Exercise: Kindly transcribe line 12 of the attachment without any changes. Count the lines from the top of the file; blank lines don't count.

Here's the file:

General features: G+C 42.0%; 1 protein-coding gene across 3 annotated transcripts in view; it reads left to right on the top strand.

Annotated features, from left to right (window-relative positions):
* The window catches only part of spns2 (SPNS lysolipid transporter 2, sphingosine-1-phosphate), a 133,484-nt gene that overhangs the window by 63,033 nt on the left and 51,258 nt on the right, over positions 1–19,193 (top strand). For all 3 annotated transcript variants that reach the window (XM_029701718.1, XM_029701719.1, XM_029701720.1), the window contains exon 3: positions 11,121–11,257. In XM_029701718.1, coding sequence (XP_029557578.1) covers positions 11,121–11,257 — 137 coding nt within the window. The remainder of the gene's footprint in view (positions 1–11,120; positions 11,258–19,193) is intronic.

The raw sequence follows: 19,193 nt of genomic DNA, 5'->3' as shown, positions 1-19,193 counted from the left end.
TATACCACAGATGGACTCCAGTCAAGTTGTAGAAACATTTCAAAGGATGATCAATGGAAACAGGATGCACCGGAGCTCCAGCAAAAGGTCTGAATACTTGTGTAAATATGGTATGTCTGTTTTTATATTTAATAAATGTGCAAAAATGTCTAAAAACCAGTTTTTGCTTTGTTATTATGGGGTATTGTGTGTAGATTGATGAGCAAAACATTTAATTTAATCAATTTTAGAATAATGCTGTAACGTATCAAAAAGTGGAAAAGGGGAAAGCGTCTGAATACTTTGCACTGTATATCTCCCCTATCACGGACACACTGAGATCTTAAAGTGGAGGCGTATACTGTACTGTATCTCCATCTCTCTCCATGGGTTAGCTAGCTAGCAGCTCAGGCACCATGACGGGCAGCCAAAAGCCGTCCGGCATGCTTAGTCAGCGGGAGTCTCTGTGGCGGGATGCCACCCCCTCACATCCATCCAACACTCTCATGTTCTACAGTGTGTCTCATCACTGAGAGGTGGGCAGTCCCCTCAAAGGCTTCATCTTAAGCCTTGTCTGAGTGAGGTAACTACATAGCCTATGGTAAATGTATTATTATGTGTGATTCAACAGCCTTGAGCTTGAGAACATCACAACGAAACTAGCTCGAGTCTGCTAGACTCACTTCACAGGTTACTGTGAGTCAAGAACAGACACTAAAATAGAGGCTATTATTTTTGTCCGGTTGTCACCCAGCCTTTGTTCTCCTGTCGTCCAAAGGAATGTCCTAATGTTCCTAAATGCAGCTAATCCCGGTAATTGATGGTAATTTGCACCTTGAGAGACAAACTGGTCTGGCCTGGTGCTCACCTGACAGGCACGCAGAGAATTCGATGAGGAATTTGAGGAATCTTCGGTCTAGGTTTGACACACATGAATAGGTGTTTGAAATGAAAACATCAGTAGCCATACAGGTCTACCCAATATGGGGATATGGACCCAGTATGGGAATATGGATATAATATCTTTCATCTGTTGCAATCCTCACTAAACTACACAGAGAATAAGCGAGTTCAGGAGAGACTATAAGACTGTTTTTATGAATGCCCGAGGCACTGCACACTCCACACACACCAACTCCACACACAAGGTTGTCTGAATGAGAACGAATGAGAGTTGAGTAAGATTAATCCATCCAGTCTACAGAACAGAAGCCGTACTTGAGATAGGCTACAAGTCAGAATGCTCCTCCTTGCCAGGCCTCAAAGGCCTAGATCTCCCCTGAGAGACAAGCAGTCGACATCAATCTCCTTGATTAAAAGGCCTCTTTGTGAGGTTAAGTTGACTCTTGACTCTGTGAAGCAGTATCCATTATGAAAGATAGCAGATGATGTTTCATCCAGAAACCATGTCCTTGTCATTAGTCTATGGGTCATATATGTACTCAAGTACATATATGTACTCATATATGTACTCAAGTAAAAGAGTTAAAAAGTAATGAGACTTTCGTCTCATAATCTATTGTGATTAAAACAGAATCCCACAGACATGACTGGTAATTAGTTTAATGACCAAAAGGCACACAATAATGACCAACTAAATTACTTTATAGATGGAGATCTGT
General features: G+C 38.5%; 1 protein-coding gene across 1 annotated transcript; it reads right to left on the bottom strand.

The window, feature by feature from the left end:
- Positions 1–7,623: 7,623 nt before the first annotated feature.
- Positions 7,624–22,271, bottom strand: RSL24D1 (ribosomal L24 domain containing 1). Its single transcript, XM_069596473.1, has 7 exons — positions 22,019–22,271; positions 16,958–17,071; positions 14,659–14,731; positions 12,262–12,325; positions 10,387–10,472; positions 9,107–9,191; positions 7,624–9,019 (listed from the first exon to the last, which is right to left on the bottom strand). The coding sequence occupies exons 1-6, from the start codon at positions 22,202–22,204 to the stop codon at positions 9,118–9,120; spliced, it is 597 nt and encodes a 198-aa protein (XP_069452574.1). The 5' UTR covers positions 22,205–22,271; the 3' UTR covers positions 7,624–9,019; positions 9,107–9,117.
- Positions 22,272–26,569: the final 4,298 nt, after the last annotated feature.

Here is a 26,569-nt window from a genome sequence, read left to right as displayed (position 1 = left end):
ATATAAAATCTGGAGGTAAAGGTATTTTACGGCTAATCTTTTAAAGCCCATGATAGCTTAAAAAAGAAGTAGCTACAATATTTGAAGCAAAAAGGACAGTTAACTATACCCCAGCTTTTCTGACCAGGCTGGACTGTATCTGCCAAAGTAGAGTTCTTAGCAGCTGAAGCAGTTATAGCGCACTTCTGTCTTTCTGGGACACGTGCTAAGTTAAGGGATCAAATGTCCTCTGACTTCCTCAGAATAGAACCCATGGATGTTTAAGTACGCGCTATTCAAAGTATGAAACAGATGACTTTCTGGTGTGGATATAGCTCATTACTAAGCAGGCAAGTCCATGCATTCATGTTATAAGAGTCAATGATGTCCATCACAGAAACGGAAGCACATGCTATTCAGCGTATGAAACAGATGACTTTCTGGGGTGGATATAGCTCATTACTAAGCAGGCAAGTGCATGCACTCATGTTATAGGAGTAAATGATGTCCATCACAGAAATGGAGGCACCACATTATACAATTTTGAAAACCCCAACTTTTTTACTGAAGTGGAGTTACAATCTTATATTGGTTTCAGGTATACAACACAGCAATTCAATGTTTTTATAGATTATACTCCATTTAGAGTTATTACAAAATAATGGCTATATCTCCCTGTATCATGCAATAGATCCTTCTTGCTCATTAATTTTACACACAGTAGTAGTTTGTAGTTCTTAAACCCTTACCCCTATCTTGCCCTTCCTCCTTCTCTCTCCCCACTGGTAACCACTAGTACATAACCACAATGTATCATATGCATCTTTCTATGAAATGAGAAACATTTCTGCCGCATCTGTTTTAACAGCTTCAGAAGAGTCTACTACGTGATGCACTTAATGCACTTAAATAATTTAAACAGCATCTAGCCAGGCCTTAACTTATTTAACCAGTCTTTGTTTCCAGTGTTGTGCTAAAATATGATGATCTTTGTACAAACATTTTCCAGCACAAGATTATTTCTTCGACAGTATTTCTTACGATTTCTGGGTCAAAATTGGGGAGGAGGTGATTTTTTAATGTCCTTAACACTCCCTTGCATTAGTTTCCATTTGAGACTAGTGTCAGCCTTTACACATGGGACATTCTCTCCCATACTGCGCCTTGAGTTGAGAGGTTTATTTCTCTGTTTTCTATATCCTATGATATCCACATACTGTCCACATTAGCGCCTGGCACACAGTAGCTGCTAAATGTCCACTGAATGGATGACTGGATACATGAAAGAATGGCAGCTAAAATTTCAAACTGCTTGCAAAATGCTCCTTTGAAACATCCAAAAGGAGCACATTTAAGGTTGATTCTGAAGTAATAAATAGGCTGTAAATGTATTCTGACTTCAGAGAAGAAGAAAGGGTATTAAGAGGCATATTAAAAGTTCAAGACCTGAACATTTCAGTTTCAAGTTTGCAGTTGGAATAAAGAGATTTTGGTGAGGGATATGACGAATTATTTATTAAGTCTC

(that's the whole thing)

ATATAAAATCTGGAGGTAAAGGTATTTTACGGCTAATCTTTTAAAGCCCATGATAGCTTAAAAAAGAAGTAGCTACAATATTTGAAGCAAAAAGGACAGTTAACTATACCCCAGCTTTTCTGACCAGGCTGGACTGTATCTGCCAAAGTAGAGTTCTTAGCAGCTGAAGCAGTTATAGCGCACTTCTGTCTTTCTGGGACACGTGCTAAGTTAAGGGATCAAATGTCCTCTGACTTCCTCAGAATAGAACCCATGGATGTTTAAGTACGCGCTATTCAAAGTATGAAACAGATGACTTTCTGGTGTGGATATAGCTCATTACTAAGCAGGCAAGTCCATGCATTCATGTTATAAGAGTCAATGATGTCCATCACAGAAACGGAAGCACATGCTATTCAGCGTATGAAACAGATGACTTTCTGGGGTGGATATAGCTCATTACTAAGCAGGCAAGTGCATGCACTCATGTTATAGGAGTAAATGATGTCCATCACAGAAATGGAGGCACCACATTATACAATTTTGAAAACCCCAACTTTTTTACTGAAGTGGAGTTACAATCTTATATTGGTTTCAGGTATACAACACAGCAATTCAATGTTTTTATAGATTATACTCCATTTAGAGTTATTACAAAATAATGGCTATATCTCCCTGTATCATGCAATAGATCCTTCTTGCTCATTAATTTTACACACAGTAGTAGTTTGTAGTTCTTAAACCCTTACCCCTATCTTGCCCTTCCTCCTTCTCTCTCCCCACTGGTAACCACTAGTACATAACCACAATGTATCATATGCATCTTTCTATGAAATGAGAAACATTTCTGCCGCATCTGTTTTAACAGCTTCAGAAGAGTCTACTACGTGATGCACTTAATGCACTTAAATAATTTAAACAGCATCTAGCCAGGCCTTAACTTATTTAACCAGTCTTTGTTTCCAGTGTTGTGCTAAAATATGATGATCTTTGTACAAACATTTTCCAGCACAAGATTATTTCTTCGACAGTATTTCTTACGATTTCTGGGTCAAAATTGGGGAGGAGGTGATTTTTTAATGTCCTTAACACTCCCTTGCATTAGTTTCCATTTGAGACTAGTGTCAGCCTTTACACATGGGACATTCTCTCCCATACTGCGCCTTGAGTTGAGAGGTTTATTTCTCTGTTTTCTATATCCTATGATATCCACATACTGTCCACATTAGCGCCTGGCACACAGTAGCTGCTAAATGTCCACTGAATGGATGACTGGATACATGAAAGAATGGCAGCTAAAATTTCAAACTGCTTGCAAAATGCTCCTTTGAAACATCCAAAAGGAGCACATTTAAGGTTGATTCTGAAGTAATAAATAGGCTGTAAATGTATTCTGACTTCAGAGAAGAAGAAAGGGTATTAAGAGGCATATTAAAAGTTCAAGACCTGAACATTTCAGTTTCAAGTTTGCAGTTGGAATAAAGAGATTTTGGTGAGGGATATGACGAATTATTTATTAAGTCTC